• Used when it is not necessary to use or repeat more exact noun phrases.
  • They and Them are used to refer to things as well as people.
  • One is also used as a personal pronoun.  Use it to talk about people while being gender neutral.
  • Who is an interrogative personal pronoun.
  Examples:        -‘Do you have Tom’s bike?’ -‘No, I already gave it to him.’   -‘Did Tom and Mary get the bike from Fred and Sara?’ -‘They took it from them. One does what one is told to do.   Who left before 6 o'clock yesterday?   -‘Did you bring the pens?’ -‘No, I didn’t bring them.’   * Be careful not to overuse personal pronouns.  The pronoun MUST have a clear antecedent.
Telling Time

  • The expression ‘o’clock is only used on the hour.  It is NEVER used with the designators AM and PM.
  Examples:        It's 3 o’clock. (3:00) It’s 12 o’clock. (12:00) It’s o’clock PM  
  • ‘:01’, ‘:09’, etc are pronounced ‘o- one’, and ‘o- nine,’ respectively.
  • ‘:46’, ‘:23’, etc are pronounced with their usual number-words:  forty-six,
and twenty-three, respectively.   Examples:        It’s two fifty-three. (2:53) It’s twelve twenty-nine. (12:29) It’s nine o-nine. (9:09)  
  • The AM and PM designators may be used after the time is spoken, but are not necessary if it is obvious which time is being referred to.
  Examples:        It’s two fifty-three PM. (2:53 PM) Please meet me at nine AM. (9:00 AM)  
  • Instead of the designators AM and PM, ‘in the morning’, ‘in the afternoon’, and ‘in the evening’ may be used.
  Examples:        The meeting is at nine fifty-three in the morning. (9:53 AM) I will arrive at three in the afternoon. (3:00 PM) Dinner is at six in the evening. (6:00 PM)  
  • 12:00 AM and 12:00 PM are referred to as midnight and noonrespectively.  Midday can also be used to refer to 12:00 PM
  Examples:        It’s almost midnight.  (12:00AM) Let’s meet at noon. (12:00PM)  
  • The times ‘:15’, ‘:30’, and ‘:45’ are designated using the terms quarter pasthalf past, and quarter to respectively.  * Remember that a quarter to an hour refers to the ‘:45’ of the previous hour.
  Examples:        It’s (a) quarter past three.  (3:15) It’s half past two. (2:30) Let’s meet at (a) quarter to five. (4:45)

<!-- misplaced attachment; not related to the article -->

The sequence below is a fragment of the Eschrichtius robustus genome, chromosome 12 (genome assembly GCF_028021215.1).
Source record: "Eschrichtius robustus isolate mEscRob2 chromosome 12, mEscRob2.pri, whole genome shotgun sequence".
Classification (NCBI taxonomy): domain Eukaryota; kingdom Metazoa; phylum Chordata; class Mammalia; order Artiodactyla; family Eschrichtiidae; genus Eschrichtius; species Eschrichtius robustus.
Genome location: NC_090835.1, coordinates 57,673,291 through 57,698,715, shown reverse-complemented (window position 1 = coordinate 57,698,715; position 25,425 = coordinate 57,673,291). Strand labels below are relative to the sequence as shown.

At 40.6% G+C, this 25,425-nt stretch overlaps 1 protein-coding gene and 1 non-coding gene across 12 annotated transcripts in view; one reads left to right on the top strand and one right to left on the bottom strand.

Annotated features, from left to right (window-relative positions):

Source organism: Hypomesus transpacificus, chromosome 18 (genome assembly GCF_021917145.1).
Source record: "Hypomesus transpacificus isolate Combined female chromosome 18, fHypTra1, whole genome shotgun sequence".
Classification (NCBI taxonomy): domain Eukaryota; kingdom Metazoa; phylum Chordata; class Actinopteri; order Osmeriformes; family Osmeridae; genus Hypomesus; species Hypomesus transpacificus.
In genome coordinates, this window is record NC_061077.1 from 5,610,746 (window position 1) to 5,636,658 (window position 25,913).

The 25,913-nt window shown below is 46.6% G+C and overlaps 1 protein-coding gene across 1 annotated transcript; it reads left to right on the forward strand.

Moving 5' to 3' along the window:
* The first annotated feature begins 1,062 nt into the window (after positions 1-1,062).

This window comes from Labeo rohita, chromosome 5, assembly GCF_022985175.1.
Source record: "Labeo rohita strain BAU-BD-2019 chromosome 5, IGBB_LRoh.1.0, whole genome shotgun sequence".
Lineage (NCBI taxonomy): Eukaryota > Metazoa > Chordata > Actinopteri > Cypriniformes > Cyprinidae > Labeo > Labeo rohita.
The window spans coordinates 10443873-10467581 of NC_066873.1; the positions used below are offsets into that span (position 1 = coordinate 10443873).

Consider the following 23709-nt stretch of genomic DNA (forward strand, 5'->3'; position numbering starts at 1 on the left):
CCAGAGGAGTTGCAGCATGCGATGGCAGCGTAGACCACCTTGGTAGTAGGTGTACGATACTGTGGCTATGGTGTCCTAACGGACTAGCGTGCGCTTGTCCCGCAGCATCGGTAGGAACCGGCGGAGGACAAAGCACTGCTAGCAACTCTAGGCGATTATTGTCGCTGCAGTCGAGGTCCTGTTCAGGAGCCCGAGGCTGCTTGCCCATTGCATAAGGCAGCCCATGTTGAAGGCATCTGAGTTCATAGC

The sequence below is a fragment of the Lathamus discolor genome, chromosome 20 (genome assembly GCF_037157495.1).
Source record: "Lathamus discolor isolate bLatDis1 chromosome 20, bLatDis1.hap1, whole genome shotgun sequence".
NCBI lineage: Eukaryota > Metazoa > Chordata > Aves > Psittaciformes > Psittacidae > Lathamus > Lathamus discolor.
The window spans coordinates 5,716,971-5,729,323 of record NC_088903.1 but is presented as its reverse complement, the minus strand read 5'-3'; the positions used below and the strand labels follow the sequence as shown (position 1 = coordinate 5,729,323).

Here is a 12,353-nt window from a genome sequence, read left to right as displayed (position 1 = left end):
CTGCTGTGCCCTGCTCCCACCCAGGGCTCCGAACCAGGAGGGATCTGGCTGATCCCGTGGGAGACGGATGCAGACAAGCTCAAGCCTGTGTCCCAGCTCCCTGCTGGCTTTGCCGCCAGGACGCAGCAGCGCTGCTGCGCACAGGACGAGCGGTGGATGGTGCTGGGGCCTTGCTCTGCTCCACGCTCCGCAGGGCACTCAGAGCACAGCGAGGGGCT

• British people use minutes past/to for times between the 5 min division.  Past is often dropped from half past in informal speech.
  Examples:        It’s 3 minutes past four.  (4:03) It's 2 minutes to twelve.  (11:58) It's half five now. (5:30)  
  • Americans often use after instead of past. Of and ‘til can be used instead of to.  When the approaching hour is obvious, it can be dropped from the expression.
  Examples:        It's ten past six. (6:10) It’s ten after six. (6:10) It’s a quarter of twelve. (11:45) It’s a quarter to twelve. (11:45) It’s a quarter ‘til twelve. (11:45) -         Is it 12:00 yet? -         It’s a quarter ‘til. (11:45)  
  • 24-hour clock is used mainly in timetables, programs and official announcements.
  • In ordinary speech, people usually use the 12-hour clock.
Definite / Indefinite Articles
  • A/an is called the ‘indefinite article’- i.e. not known to either listener/speaker.
  • The is called the ‘definite article’- i.e. known to both listener/speaker.
  Examples:        There was a car parked over there. (a random car) Where was the car parked? (a specific, known car) I went to an art exhibition today. (general art exhibition) I went to the art exhibition today. (known art exhibition) Did you see a doctor about your cold?  (any doctor) I went to see the doctor this morning. (specific doctor)  
  • Some/Any are often used as the plural of a/an.
  • They refer to an indefinite quantity or number.
Some - is used in affirmative clauses. - refers to an indefinite quantity or number. - is used for positive replies. - is used in ‘if’ clauses.   Any - is used in questions and negatives. - is used in affirmative clauses after never/ hardly/ without/                       little. - is used in ‘if’ clauses.   Examples:        There are some apples in the bowl. Are there any oranges in the kitchen? There are never any matches left. They left without any bags. Some people think so. If I had some I would give them to you. If I knew any of them I would introduce you.
Comparatives and Superlatives
  • Comparatives are used to compare one person, thing, action, event or group with another person thing etc.
  • Superlatives are used to compare somebody/something with the whole group that he/she/it belongs to.
  Examples:        Tom's taller than his two brothers.  (comparative) Tom's the tallest of the 3 boys.  (superlative) Your accent is better than mine.  (comparative) Your accent is the best in the whole class.  (superlative) You were luckier than they were.  (comparative) You were the luckiest of the lot. (superlative)